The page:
Lumină care pătrunde indirect prin obiectiv și se reflectă din interiorul acestuia. Apare în situații în care aparatul este îndreptat spre surse puternice de lumină, precum soarele sau lumini de studio. Flare‑ul este considerat a fi lumina parazit.
Light that doesnâ€™t belong in an image, often taking the shape of the aperture, generally caused by shooting towards the light source. The source may appear in the image as a reflection from the interior of the camera or from the lens. Flare often results in an overall reduction of image contrast. Attaching a lens hood can help avoid flare.
An overall decreasein contrast caused by light being reflected off, instead of transmitted through,a lens surface; controllable through the use of multilayer coating of individuallens elements in a lens; aggravated by unclean lens surfaces on front and rear lenselements or filters.
Flare is unwanted light reflecting within a lens or camera that reduces contrast and creates bright streaks or patterns on the image.
Flare, unlike Flair, is not in one s head but in one s lens or camera. Tip: Keep bright lights, sun, and strong Reflections out of the lens; or turn flare s image-eating tendencies into image-enriching ones by telling your client: . . . it s artistic. Just don t call it Glare.
Image degradation caused by stray light which passes through the lens but is not focused to form the primary image. Often caused by light bouncing off internal air-to-glass surfaces.
Light reflected from lens surfaces, the inside of the lens barrel and the inner walls of the camera s mirror box can reach the film and fog part or all of the image area, degrading image sharpness. These harmful reflections are called flare. Although flare can be reduced to a large extent by coating the lens surfaces and using anti-reflection measures in the lens barrel and camera, flare cannot be completely eliminated for all subject conditions. It is therefore desirable to use an appropriate lens hood whenever possible. The term flare is also used when referring to the effects of blurring and halo caused by spherical and comatic aberration.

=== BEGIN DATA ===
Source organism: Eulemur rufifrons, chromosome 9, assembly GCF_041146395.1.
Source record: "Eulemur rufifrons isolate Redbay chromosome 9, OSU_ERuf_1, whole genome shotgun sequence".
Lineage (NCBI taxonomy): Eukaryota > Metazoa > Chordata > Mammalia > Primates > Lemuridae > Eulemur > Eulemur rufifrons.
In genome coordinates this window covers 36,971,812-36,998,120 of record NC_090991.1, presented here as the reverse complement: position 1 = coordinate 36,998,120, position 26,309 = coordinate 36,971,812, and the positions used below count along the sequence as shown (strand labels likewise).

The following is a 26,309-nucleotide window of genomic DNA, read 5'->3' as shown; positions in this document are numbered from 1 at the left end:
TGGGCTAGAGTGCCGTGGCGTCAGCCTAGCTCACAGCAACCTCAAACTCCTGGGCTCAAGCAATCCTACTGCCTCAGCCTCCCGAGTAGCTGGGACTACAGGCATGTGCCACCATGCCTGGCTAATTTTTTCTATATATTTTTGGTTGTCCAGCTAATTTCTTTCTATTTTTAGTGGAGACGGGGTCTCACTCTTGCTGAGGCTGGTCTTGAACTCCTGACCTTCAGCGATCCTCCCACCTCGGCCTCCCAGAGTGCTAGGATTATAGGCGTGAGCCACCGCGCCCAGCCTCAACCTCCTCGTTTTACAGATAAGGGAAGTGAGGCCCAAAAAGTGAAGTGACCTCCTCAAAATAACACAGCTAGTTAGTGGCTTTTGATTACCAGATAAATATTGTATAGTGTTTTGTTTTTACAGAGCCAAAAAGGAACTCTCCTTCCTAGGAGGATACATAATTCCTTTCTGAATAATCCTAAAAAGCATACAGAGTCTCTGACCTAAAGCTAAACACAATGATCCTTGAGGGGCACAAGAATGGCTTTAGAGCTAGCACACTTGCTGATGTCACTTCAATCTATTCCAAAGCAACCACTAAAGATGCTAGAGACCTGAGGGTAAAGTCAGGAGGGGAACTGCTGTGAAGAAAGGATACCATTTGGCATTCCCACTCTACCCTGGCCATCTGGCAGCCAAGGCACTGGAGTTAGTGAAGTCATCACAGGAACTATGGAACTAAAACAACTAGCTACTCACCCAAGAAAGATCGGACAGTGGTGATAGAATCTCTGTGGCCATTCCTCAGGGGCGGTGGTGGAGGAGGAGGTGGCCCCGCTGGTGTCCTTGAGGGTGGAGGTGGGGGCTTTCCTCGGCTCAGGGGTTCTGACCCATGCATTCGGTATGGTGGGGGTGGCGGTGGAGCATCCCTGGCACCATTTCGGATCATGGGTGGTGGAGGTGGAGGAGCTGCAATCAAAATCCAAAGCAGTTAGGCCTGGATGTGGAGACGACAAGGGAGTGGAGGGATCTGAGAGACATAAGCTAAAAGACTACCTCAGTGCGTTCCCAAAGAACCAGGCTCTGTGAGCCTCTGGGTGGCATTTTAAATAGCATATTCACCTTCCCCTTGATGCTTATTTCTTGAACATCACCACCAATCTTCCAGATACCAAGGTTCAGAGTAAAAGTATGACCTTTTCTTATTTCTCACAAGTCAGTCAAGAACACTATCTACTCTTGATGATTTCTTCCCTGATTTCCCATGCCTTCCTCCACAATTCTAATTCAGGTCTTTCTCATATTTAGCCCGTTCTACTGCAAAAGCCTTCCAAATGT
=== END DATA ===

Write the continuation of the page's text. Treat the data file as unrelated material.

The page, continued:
Optical artifact coming from reflection on lenses, usually visible with a bright light source (such as the sun). Can lead to â€œghostsâ€ of the light source or â€œveiling glareâ€ (loss of contrast) that creates a foggy effect on the image.
This has two meanings: 1: When using film on a daylight spool, the erratic pattern of raw light that washes out the beginning and end of the roll are known as the flares. 2: A flare of the other kind is a Lens Flare. It is caused when light strikes the lens and either causes the entire image to be fogged in appearance, or for a little row of polygons (the silhouette of the iris) to appear from the light hitting the surfaces of the many elements in the lens. It is solved by flagging the lens.
The soft effect visible in a picture resulting from stray light passing through the lens that is not focused to form the primary image. Flare can be controlled by using optical coating, light baffles, low reflection surfaces or a lens hood.